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How does the Suez Canal blockage impact the global economy?

Is globalization that is dependent on global shipping a robust model for the world economy?

STUCK SHIP EVER GIVEN, SUEZ CANAL — MARCH 26, 2021: Maxars WorldView-2 collected new high-resolution satellite imagery of the Suez Canal and the container ship (EVER GIVEN) that remains stuck in the canal north of the city of Suez, Egypt. Please use: Satellite image (c) 2020 Maxar Technologies.

Global trade is once again experiencing a disruption, but this time it is at the Suez Canal. A massive ship became stuck in the canal on March 23, 2021, carrying thousands of containers due to high winds and a dust storm. The ship, Ever Given, is a 200,000-tonne container vessel that has a length as long as the Empire State Building. The blockage delays hundreds of vessels from both the Middle-East and European sides.

The Egyptian Government and the ship operator are looking into various options to free up the grounded ship, including running an excavator to dig around the ship’s part that became stuck. Other options like unloading the cargo are part of the actions to free up that canal that accounts for 12% of global trade, connecting Europe, Africa, the Middle-East, and Asia.

More than 50 vessels use the Suez Canal every day carrying anything from petroleum, minerals, food, chemicals, consumer products, and electronics. It will cost the global economy about $9.6 billion per day every day the canal shuts down. Ever Given container ship is currently wedged sideways, blocking the entire channel from both sides.

What is the implication of the Suez Canal blockage for global trade and the world economy?

An excavator is digging the ground to free up the grounded Ever Green container ship at the Suez Canal. Source: Global News


Before the Suez Canal opened in 1869, the cargo vessels will have to travel an extra 6,000 km around Africa from Asia to Europe, which equals seven days of journey time, according to the World Economic Forum. The Suez Canal is 190 km long and 313 meters wide, which only takes 12-16 hours to sail through. Shipowners are now looking for alternatives to avoid the Suez Canal delay as food cargo has a limited shipping life before expiring and becoming damaged goods.

The traditional route of going around Africa will cause more delays and cost more fuel. Many ship operators are likely to wait and hope for the best to get the Ever Given ship unstuck. The alternative route is not feasible as it will take 41 days of extra time compared to the Suez Canal route of only 13 days for a container ship traveling 12 knots from Amsterdam to the Indian Ocean [1].

suez canal ever given africa
An illustration of a sea route from the Red Sea to the east Mediterranean without using the Suez Canal. Source: Business Insider.

The officials hope that the blockage will end next week, but it will require a massive operation to break the ship free. Shippers waiting at both ends of the canal will have to make a difficult decision with high costs consequences. For the ships that have not left the port, the decision will be more difficult and costly, including taking the Panama Canal to access the Pacific Ocean or going through the Northern Sea Route controlled by Russia. The Northern Sea Route is becoming more popular due to the melting of ice and global warming.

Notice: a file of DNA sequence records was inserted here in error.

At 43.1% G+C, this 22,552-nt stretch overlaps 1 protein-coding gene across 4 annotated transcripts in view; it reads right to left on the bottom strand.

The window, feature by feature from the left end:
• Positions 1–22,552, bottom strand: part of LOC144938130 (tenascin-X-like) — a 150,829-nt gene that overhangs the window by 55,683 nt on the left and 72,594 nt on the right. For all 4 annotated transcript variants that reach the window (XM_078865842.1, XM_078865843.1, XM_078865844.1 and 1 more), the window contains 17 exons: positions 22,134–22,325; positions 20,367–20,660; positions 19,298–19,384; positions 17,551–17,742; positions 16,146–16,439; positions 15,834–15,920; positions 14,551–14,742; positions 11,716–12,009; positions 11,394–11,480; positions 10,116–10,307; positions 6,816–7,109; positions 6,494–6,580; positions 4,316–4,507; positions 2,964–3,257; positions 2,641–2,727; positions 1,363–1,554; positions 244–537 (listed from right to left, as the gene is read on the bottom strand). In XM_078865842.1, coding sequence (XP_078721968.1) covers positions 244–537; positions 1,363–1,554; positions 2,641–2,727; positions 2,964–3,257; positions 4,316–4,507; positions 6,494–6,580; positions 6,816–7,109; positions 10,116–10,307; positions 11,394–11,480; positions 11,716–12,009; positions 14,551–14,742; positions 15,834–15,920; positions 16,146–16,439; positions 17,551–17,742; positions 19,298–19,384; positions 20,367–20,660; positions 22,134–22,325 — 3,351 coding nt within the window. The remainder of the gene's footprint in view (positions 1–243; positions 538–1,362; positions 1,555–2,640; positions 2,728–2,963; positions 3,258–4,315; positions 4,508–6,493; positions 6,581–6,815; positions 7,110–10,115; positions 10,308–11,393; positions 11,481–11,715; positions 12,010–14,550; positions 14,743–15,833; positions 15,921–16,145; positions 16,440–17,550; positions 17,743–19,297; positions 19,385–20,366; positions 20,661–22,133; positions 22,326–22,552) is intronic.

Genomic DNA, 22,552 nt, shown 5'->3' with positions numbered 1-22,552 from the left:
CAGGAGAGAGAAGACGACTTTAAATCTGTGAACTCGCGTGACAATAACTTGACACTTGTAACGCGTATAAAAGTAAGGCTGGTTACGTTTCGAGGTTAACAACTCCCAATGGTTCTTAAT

Global Supply Chain

The COVID-19 pandemic has disrupted the global supply chain, the prolonged blockage at the Suez Canal has made it worst. The European countries will get the biggest impact as more countries rely on the made-in-China products. The economy of scale for shipping drive the decision to build bigger boats to carry multiple loads in a single ship. The bigger the ship and more loads per shipment will result in lower unit cost.

Egypt's Suez Canal blocked by huge container ship - BBC News
Hundreds of ships are waiting at both ends of the Suez Canal. Source: BBC News.

However, the Suez Canal’s current situation put the economy of scale concept for global shipping at risk. All eggs stuck in one cargo ship delay the whole global supply chain, and disrupt economic activities in multiple continents as they are inter-dependent on the cargo shipment. It is time for companies and countries to build contingency plans, including building supply chain hubs and other methods like shipment by air and rail.

Rising Price

People live in a more interconnected world today. Millions of parts made around the globe from multiple manufactures make up a single Airbus A320 passenger jet. The aircraft will not fly with a missing component in any of its specifications. Any disruption in shipping and manufacturing will delay the construction of the plane. The Suez Canal blockage’s ripple effect is powerful and massive because it impacts aircraft manufacturing plus chemical, livestock, electronics, consumer goods, and petroleum for other industries.

The extended blockage will shut manufacturing facilities, kill jobs, and drive up prices due to limited supply with the same demand. Inflation will start to occur and negatively impacting the European currencies. The shipping rate and insurance will likely increase after Ever Green container ship runs aground. The Suez Canal is the main corridor for oil flows from the Middle-East to Europe. A prolonged disruption of oil supply will likely increase the global oil price. If the tragedy happens to Ever Green, it can happen to other mega-container ships.

Is globalization that is dependent on global shipping a robust model for the world economy?


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Written by Leonardo Hadi, P.Eng.,MBA
Quantitative hedge fund investor and Professional Engineer, holding an MBA from the University of Illinois at Urbana-Champaign Profile

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